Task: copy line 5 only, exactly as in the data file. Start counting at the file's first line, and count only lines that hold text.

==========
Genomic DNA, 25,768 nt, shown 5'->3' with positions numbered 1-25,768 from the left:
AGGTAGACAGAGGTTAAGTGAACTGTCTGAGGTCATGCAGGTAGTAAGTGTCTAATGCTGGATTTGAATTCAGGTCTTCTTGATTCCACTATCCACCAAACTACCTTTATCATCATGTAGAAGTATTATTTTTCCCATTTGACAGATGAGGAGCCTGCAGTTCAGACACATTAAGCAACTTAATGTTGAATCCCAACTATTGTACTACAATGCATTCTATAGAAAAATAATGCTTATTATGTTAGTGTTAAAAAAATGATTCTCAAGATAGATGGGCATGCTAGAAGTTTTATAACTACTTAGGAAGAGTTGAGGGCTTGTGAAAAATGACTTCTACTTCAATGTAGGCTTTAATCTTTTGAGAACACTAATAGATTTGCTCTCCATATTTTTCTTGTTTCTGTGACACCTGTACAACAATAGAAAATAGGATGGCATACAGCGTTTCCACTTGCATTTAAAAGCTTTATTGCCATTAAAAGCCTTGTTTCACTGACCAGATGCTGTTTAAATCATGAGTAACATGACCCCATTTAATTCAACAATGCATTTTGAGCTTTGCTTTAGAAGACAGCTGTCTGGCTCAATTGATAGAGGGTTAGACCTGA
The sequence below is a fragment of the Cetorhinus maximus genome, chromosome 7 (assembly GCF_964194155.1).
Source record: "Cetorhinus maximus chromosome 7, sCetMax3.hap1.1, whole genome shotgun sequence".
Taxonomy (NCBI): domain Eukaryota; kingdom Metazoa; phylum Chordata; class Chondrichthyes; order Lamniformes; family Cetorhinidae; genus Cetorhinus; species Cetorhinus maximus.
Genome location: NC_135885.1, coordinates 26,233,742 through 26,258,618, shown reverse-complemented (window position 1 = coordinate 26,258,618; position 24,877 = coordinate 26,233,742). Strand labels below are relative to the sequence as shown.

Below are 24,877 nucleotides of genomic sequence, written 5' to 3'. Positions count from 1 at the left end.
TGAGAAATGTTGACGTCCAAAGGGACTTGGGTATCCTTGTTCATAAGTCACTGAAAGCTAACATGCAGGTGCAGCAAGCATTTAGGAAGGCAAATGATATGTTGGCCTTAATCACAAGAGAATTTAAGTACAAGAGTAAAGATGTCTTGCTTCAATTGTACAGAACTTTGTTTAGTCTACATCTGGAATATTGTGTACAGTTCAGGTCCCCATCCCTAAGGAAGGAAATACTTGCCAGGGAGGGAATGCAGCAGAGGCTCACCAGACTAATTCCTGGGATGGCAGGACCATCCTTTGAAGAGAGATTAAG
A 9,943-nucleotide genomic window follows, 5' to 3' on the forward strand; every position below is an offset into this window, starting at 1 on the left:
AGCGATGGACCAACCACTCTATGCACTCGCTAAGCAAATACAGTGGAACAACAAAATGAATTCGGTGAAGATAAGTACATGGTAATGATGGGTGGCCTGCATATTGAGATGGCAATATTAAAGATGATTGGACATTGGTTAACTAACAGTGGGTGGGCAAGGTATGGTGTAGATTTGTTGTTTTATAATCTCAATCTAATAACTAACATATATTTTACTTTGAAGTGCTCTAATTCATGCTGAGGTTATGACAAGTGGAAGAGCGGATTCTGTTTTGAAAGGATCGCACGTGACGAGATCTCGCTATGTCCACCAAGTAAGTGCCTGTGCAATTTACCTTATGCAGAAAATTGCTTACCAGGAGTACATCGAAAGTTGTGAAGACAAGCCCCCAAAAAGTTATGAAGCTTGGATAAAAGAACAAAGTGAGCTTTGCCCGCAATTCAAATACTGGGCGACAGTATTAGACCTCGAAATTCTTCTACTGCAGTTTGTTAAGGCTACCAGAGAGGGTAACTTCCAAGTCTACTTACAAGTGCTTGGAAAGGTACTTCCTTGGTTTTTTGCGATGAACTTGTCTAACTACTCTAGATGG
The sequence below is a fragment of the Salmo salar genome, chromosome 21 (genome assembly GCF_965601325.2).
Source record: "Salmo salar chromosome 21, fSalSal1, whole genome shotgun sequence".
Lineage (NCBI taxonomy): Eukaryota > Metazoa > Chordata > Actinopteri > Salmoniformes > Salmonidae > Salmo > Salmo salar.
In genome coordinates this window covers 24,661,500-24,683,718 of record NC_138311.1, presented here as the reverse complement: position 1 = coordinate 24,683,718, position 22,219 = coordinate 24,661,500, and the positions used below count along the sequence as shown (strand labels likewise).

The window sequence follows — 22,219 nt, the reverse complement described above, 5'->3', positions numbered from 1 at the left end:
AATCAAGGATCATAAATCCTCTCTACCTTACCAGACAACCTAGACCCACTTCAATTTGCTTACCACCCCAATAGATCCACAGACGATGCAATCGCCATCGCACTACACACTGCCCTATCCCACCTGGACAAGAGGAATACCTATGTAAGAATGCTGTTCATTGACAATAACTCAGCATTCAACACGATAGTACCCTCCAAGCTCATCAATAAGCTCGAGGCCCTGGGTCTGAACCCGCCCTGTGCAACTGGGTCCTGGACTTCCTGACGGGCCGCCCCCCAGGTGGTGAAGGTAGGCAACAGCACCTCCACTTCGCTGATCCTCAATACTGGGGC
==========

Taxonomy (NCBI): domain Eukaryota; kingdom Metazoa; phylum Chordata; class Chondrichthyes; order Lamniformes; family Cetorhinidae; genus Cetorhinus; species Cetorhinus maximus.